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Two-day Klamath River Basin Fish Health Conference begins today by Nathan Rushton, 1/30/2007

(KBC NOTE: NOAA Fisheries, USFWS & USGS sponsor this 'objective' event. Consulting Fisheries Biologist Pat "Higgins helped create the Klamath Basin Tribal Water Quality Work Group web site at www.klamathwaterquality.com, which is aimed at educating the community about water quality problems in the Klamath River and offering solutions to solve them." Two photos they offer...one of dead fish and one of the Klamath Project saying it is polluted. Objective gov't sponsored conference??)

Sharing information and educating the public on fish health issues on the beleaguered Klamath River Basin will be the focus of a two-day conference that kicks off in Fortuna today.

The National Marine Fisheries Service, U.S. Fish and Wildlife Service and U.S. Geological Survey, which are co-sponsoring the event, are inviting the public to attend the conference that is aimed at providing information on numerous fish health topics developed by university, tribal and government researchers.

The conference, which is free of charge and open to the public, is being held today through Thursday at Fortuna’s River Lodge Conference Center.

The first day’s event begins at 8:30 a.m. and continues to 5 p.m. with an evening mixer and poster session from 5 to 7 p.m.

The second day’s event begins at 8:30 a.m. and continues until 1 p.m.

The two-day conference will provide presentations on distribution and habitat of disease pathogen hosts, rates of infection among salmonid populations, the influence of flow rates on fish disease and the integration of fish-health research on fishery management decisions.

With numerous technical presentations of research conducted in the past few years, the conference is geared toward researchers and managers, said Phil Detrich, field supervisor for the USFWS’s Yreka Office.

NOAA Fisheries Biologist Jim Simondet said this year’s Klamath River Fish Health Conference — the third within several years — has an expanded agenda to allow residents to talk with key stakeholders involved with the management of the basin.

“Obviously, the Klamath River Basin’s fish health is a big issue in the area,” Simondet said.

As one of the area’s most important salmon spawning rivers that is “out of balance,” Simondet said the Klamath River has become symbolic for the whole West Coast ocean fisheries and offers a huge opportunity for stakeholder agencies to work collaboratively to address the issues.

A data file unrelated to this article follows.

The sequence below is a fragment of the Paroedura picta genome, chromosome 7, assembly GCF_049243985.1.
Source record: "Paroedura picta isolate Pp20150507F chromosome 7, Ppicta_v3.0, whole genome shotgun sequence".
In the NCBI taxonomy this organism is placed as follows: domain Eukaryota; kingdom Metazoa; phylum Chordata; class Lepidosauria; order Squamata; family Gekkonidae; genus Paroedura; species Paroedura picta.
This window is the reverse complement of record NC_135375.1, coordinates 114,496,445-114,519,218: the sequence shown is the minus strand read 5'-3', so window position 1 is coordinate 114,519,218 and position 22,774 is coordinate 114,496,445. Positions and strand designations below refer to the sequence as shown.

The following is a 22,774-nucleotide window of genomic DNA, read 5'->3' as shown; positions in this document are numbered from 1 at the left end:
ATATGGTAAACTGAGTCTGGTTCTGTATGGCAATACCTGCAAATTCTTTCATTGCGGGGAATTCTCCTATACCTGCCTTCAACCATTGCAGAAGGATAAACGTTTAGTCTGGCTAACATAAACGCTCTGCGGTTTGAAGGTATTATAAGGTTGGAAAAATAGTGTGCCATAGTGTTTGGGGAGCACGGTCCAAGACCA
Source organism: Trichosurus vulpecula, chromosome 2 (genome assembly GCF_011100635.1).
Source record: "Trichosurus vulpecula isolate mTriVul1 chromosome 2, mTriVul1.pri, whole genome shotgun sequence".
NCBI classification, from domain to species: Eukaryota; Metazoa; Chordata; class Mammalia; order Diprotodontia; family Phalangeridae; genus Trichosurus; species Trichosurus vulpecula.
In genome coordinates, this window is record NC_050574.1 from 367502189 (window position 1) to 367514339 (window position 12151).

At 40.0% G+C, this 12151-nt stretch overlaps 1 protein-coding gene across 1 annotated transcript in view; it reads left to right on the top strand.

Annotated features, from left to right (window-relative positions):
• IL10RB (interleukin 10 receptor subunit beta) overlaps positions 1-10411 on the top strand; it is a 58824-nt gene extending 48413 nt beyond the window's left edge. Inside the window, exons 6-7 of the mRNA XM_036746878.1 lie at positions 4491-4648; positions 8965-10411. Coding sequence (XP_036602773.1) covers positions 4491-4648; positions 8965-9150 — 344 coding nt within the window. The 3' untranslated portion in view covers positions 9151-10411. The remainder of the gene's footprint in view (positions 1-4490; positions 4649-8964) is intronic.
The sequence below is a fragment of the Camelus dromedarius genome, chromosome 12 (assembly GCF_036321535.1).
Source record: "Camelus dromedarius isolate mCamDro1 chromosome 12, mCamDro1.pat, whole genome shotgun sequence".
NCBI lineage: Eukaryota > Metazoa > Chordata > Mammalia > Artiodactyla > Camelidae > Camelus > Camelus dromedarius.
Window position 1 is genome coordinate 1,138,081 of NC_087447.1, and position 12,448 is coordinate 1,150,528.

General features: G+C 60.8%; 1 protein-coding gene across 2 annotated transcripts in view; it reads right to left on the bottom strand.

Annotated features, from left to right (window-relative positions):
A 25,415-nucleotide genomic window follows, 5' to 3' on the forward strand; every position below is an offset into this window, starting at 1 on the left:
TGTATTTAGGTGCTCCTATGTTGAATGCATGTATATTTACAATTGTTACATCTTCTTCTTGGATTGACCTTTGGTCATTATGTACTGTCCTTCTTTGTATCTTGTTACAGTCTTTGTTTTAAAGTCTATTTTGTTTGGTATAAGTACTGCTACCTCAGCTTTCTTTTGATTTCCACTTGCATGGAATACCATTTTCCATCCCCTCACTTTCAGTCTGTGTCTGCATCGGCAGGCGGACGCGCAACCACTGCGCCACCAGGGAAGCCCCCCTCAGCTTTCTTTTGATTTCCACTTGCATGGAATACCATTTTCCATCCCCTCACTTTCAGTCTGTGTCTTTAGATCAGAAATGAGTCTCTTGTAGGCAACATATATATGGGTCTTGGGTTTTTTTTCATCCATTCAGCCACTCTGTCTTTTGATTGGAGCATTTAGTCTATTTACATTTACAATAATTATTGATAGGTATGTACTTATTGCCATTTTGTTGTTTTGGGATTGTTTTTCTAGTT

The conference will also compare, contrast and synthesize the previous years’ research, which management officials said they hope will help lead toward management action to improve the salmon disease issues in the Klamath River.

Consulting Fisheries Biologist Pat Higgins describes the Klamath River’s fish health situation as a “continuing crisis” that is evidenced by studies showing 50 percent of the watershed’s juvenile salmon trying to reach the ocean are dying before they get there.

Higgins helped create the Klamath Basin Tribal Water Quality Work Group’s Web site at www.klamathwaterquality.com , which is aimed at educating the community about water quality problems in the Klamath River and offering solutions to solve them.

“We are learning a lot,” Higgins said. “But everything we are learning is bad.”

2007 Klamath River Fish Health Conference Jan. 31 – Feb. 1 River Lodge, 1800 Riverwalk Drive, Fortuna

8:30 a.m. Welcome/Introduction
8:45 – 9:45 a.m. Overview ? Trends and abundance of salmon populations ? Overview of disease problems ? Parvicapsula and Ceratomyxa life cycles
9:45 – 10:15 a.m. Break
10:15-11:30 a.m. — Juvenile Monitoring and Sentinel Studies ? Juvenile Chinook, coho salmon infection data ? Tributary population susceptibility ? 2006 Sentinel studies — comparison with 2005 ? Spore contributions from adult salmon Noon – 1:15 p.m. Lunch
1:15 – 2:30 p.m. — Infection Studies ? Effects of salt water on survival of infected fish ? Dose infection studies for Chinook and coho salmon ? Effects of flow on polychaete survival and infection in fish
2:30 – 3:30 p.m. Polychaete Sampling Results ? 2006 Polychaete distribution and infection studies ? Field and lab studies on the distribution and ecology of Manayunkia speciosa ? Ceratomyxa shasta and Manayunkia speciosa
3:30 - 4 p.m. Break
4- 5 p.m. Water Sampling Studies ? Overview of water sampling efforts ? Relationship between data and biological effects ? Actinospore exposure level/infection study ? Trends evident from bi-weekly water sampling efforts ? Description of sampling effort ? Results of water sampling ? Relationship between spore load, temp and flow
5 -7 p.m. Evening mixer and poster session

8:30 a.m. Synthesis and Perspectives on fish health plans from other systems and discussion ? C. shasta in the Deschutes system and development of a fish health management plan ? C. shasta flow recommendations in the Willamette River ? General Trends and Summary; Integrated Science Approach
10 – 10:30 a.m. Break
10:30 a.m.–1 p.m. Panel Discussions: Integrating Management and Fish Health Research

(This period will provide an opportunity for questions and discussion between presenter research agencies, as well as stakeholder and tribal representatives.)


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